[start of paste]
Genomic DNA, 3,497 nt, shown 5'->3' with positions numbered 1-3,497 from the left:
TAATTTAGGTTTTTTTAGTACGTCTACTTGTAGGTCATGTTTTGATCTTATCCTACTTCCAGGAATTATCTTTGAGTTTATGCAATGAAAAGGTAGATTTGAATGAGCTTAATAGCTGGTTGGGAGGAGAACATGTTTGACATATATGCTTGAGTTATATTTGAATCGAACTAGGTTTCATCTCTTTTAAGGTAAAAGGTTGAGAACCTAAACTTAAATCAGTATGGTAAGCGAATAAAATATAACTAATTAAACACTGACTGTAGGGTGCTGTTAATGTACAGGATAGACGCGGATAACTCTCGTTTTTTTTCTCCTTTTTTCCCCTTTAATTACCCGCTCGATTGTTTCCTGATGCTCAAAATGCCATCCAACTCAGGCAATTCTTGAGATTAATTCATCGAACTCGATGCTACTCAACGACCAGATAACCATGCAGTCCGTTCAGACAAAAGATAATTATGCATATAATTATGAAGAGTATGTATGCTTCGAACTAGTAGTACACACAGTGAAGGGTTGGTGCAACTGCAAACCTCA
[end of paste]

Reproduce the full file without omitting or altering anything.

Genomic DNA, 3,497 nt, shown 5'->3' with positions numbered 1-3,497 from the left:
TAATTTAGGTTTTTTTAGTACGTCTACTTGTAGGTCATGTTTTGATCTTATCCTACTTCCAGGAATTATCTTTGAGTTTATGCAATGAAAAGGTAGATTTGAATGAGCTTAATAGCTGGTTGGGAGGAGAACATGTTTGACATATATGCTTGAGTTATATTTGAATCGAACTAGGTTTCATCTCTTTTAAGGTAAAAGGTTGAGAACCTAAACTTAAATCAGTATGGTAAGCGAATAAAATATAACTAATTAAACACTGACTGTAGGGTGCTGTTAATGTACAGGATAGACGCGGATAACTCTCGTTTTTTTTCTCCTTTTTTCCCCTTTAATTACCCGCTCGATTGTTTCCTGATGCTCAAAATGCCATCCAACTCAGGCAATTCTTGAGATTAATTCATCGAACTCGATGCTACTCAACGACCAGATAACCATGCAGTCCGTTCAGACAAAAGATAATTATGCATATAATTATGAAGAGTATGTATGCTTCGAACTAGTAGTACACACAGTGAAGGGTTGGTGCAACTGCAAACCTCA